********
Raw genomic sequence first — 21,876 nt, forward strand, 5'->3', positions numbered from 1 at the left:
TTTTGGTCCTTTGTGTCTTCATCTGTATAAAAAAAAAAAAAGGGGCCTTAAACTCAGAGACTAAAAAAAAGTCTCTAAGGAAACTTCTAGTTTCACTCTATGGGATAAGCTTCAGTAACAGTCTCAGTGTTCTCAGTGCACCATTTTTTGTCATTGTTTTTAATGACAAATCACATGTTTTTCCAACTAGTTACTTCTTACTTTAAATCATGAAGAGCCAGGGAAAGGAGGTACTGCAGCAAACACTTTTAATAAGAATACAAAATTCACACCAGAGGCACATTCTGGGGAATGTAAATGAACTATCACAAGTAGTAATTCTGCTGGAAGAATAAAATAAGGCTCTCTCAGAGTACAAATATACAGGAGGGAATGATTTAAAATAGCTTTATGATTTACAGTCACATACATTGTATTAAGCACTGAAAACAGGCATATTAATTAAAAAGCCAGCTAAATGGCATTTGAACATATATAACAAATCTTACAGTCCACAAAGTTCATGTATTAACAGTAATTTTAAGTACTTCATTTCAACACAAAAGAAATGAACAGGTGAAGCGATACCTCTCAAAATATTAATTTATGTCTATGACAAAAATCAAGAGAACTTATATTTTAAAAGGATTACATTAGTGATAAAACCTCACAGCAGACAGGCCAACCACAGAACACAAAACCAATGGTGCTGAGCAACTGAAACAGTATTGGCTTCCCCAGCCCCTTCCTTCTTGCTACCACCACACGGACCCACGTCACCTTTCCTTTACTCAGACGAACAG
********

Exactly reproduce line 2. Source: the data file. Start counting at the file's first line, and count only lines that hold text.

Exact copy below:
TTTTGGTCCTTTGTGTCTTCATCTGTATAAAAAAAAAAAAAGGGGCCTTAAACTCAGAGACTAAAAAAAAGTCTCTAAGGAAACTTCTAGTTTCACTCTATGGGATAAGCTTCAGTAACAGTCTCAGTGTTCTCAGTGCACCATTTTTTGTCATTGTTTTTAATGACAAATCACATGTTTTTCCAACTAGTTACTTCTTACTTTAAATCATGAAGAGCCAGGGAAAGGAGGTACTGCAGCAAACACTTTTAATAAGAATACAAAATTCACACCAGAGGCACATTCTGGGGAATGTAAATGAACTATCACAAGTAGTAATTCTGCTGGAAGAATAAAATAAGGCTCTCTCAGAGTACAAATATACAGGAGGGAATGATTTAAAATAGCTTTATGATTTACAGTCACATACATTGTATTAAGCACTGAAAACAGGCATATTAATTAAAAAGCCAGCTAAATGGCATTTGAACATATATAACAAATCTTACAGTCCACAAAGTTCATGTATTAACAGTAATTTTAAGTACTTCATTTCAACACAAAAGAAATGAACAGGTGAAGCGATACCTCTCAAAATATTAATTTATGTCTATGACAAAAATCAAGAGAACTTATATTTTAAAAGGATTACATTAGTGATAAAACCTCACAGCAGACAGGCCAACCACAGAACACAAAACCAATGGTGCTGAGCAACTGAAACAGTATTGGCTTCCCCAGCCCCTTCCTTCTTGCTACCACCACACGGACCCACGTCACCTTTCCTTTACTCAGACGAACAG